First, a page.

The Ballad of William Bloat

By Raymond Calvert  (1906 - 1959 )


This example of "The Ballad of William Bloat" is performed by Jolly Rogers on their album Loose Cannons, available from the Chivalry Music store.
Please refer to Cantaria's Copyright information

"This is a Belfast song.  We could even call it an early commercial 'jingle' promoting the Belfast linen industry.  "To Hell with the Pope,"  "No Surrender," "Hang King Billy," are familiar slogans in Belfast, a city where Protestants and Catholics manage to live together (William Bloat is a good Protestant)."  (from the Irish Songbook).

Raymond Colville Calvert, the only son and second child of William Henderson Calvert (1865-1952) and Barbara (nee Williamson) (1865-1938). Raymond was born at Banchory House, Helen's Bay, County Down, on Oct.30, 1906 and was educated at Bangor Grammar School and Queen's University, Belfast, where he took his degree in English in 1927 at the age of 20. He was a leading member of the University Dramatic Society, and it was for a cast party in 1926 that he composed "The Ballad of William Bloat'.'

It was first published as a poem in a collection called Brave Crack in 1950 and more recently in an illustrated edition by the Blackstaff Press; as a song it has been recorded in the United States by the Clancy Brothers.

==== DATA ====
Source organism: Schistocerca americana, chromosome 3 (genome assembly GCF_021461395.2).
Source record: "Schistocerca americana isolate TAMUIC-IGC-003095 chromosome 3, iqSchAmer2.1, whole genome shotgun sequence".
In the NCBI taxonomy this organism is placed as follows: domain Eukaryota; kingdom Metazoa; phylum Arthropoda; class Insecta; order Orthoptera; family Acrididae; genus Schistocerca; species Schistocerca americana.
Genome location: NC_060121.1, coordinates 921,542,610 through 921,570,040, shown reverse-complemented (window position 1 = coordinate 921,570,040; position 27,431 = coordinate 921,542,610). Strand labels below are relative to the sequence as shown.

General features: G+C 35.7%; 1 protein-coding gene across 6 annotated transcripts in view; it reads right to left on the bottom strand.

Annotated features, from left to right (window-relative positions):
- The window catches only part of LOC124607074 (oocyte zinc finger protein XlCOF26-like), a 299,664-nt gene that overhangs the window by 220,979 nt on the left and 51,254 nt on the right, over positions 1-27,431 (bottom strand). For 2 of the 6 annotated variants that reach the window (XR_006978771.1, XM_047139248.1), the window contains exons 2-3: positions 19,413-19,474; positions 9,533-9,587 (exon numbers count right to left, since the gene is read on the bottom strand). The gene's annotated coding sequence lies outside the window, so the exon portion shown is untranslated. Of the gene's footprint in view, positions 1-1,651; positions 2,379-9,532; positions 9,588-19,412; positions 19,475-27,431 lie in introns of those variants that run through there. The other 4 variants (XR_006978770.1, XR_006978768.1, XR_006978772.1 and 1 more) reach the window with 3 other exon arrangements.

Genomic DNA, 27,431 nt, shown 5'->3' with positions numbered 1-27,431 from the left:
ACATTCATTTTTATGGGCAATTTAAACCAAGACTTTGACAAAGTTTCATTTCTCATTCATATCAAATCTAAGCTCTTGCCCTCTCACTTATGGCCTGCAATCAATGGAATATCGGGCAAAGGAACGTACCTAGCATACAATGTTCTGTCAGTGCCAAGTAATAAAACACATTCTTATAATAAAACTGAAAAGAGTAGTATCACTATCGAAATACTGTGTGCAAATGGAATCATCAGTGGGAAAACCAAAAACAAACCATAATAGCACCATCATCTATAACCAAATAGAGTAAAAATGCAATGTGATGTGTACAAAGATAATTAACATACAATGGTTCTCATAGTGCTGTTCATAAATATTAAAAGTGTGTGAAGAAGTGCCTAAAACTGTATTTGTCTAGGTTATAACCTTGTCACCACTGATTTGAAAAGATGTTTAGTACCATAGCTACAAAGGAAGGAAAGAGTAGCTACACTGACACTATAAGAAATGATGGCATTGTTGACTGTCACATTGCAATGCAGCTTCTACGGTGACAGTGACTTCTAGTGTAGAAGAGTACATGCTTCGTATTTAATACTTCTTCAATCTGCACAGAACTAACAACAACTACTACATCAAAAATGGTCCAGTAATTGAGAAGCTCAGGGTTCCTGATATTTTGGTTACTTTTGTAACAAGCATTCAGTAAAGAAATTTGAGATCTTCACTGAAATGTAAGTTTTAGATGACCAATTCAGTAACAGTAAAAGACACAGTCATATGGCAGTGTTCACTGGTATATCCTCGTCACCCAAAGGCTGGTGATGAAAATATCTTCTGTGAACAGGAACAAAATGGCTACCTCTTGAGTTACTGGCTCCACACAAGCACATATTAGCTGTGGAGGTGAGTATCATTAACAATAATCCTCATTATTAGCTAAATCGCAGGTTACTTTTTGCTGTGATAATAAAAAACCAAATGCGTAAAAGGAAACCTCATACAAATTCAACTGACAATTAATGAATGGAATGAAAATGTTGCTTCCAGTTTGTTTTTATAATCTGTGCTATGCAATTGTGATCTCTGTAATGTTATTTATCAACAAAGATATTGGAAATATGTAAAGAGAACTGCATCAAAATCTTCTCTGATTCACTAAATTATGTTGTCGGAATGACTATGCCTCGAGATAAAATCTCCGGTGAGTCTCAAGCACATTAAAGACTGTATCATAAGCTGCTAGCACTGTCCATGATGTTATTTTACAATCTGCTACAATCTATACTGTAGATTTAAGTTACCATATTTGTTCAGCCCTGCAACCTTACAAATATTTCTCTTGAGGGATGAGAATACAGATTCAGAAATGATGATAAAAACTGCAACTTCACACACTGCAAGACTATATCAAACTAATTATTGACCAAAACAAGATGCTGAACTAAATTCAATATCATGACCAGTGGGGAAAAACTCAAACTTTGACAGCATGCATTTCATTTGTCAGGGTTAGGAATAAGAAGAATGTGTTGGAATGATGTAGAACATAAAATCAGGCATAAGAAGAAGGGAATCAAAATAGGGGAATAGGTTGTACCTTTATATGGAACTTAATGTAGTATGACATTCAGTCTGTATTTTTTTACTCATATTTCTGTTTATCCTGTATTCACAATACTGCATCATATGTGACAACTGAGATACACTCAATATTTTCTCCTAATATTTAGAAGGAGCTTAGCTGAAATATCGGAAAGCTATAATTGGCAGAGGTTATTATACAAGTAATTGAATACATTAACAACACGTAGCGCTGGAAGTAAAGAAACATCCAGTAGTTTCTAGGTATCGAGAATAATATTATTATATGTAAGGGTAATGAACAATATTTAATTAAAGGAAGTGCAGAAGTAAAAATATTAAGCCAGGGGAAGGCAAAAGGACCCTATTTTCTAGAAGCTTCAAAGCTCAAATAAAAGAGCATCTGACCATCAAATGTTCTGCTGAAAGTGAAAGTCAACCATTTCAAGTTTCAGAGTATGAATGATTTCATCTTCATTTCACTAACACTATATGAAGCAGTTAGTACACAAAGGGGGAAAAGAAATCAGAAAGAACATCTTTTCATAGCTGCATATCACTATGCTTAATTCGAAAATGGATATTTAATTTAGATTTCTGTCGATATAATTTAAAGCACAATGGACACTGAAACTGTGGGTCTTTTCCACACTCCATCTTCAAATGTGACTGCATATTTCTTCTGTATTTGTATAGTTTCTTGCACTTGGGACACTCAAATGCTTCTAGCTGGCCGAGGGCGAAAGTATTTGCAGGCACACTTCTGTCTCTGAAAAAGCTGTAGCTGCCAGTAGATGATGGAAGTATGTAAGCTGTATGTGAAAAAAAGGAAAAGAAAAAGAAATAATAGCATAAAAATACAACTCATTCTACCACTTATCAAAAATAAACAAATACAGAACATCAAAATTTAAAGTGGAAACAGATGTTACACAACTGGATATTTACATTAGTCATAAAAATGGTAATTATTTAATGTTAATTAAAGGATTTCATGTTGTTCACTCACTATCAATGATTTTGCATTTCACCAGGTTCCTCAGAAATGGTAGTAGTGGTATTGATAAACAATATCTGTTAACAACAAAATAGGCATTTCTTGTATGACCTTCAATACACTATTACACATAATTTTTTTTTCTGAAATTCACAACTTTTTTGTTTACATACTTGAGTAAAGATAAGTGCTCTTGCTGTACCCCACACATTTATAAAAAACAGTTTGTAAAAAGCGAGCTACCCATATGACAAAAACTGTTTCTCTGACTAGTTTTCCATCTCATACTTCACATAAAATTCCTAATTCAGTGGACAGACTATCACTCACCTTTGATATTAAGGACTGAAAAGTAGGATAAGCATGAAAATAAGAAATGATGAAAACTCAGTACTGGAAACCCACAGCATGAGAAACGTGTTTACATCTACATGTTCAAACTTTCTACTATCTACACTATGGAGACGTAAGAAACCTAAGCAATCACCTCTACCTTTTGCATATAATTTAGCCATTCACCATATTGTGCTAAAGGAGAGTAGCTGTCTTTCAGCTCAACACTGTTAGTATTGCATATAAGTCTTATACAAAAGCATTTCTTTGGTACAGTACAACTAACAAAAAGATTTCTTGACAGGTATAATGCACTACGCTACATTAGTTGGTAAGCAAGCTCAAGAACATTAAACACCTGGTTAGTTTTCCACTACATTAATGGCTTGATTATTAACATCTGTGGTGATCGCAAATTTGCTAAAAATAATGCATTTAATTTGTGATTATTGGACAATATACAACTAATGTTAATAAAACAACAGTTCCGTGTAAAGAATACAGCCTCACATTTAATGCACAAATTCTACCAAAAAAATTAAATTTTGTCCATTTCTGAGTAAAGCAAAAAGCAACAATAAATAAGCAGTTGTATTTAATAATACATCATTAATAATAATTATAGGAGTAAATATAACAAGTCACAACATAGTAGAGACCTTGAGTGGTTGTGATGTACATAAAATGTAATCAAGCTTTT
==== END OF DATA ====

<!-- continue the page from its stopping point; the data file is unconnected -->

Shankill Road in Belfast is the center of militant Protestantism.

Alternate words are enclosed in [ ]. 

In a mean abode on the Shankill Road
Lived a man named William Bloat;
He had a wife, the curse [bane] of his life,
Who always "got his goat."
So one day at dawn, with her nightdress on—
He cut her bloody throat.

With a razor-gash, he settled her hash,
O, never was crime so quick;
But the steady drip, on the pillow-slip,
Of her life-blood made him sick,
And the pool of gore, on the bedroom floor,
Grew clotted, cold, and thick.

And yet—he was glad that he'd done what he had,
When she lay there stiff and still;
But a sudden awe of the angry law
Struck his soul [heart] with an icy chill.
So, to finish the fun so well begun,
He resolved [decided] himself to kill.

He took the sheet off his wife's cold feet,
And twisted it into a rope,
And he hanged himself from the pantry shelf—
T'was an easy end, let's hope —
In the face of death, with his latest breath,
He solemnly cursed the Pope!

But the strangest turn to the whole concern
Is only just beginnin'! —
He went to Hell, but his wife got well,
And she's still alive and sinnin' —
For the razor blade was German [foreign] made,
But the sheet was—Irish [Belfast] linen!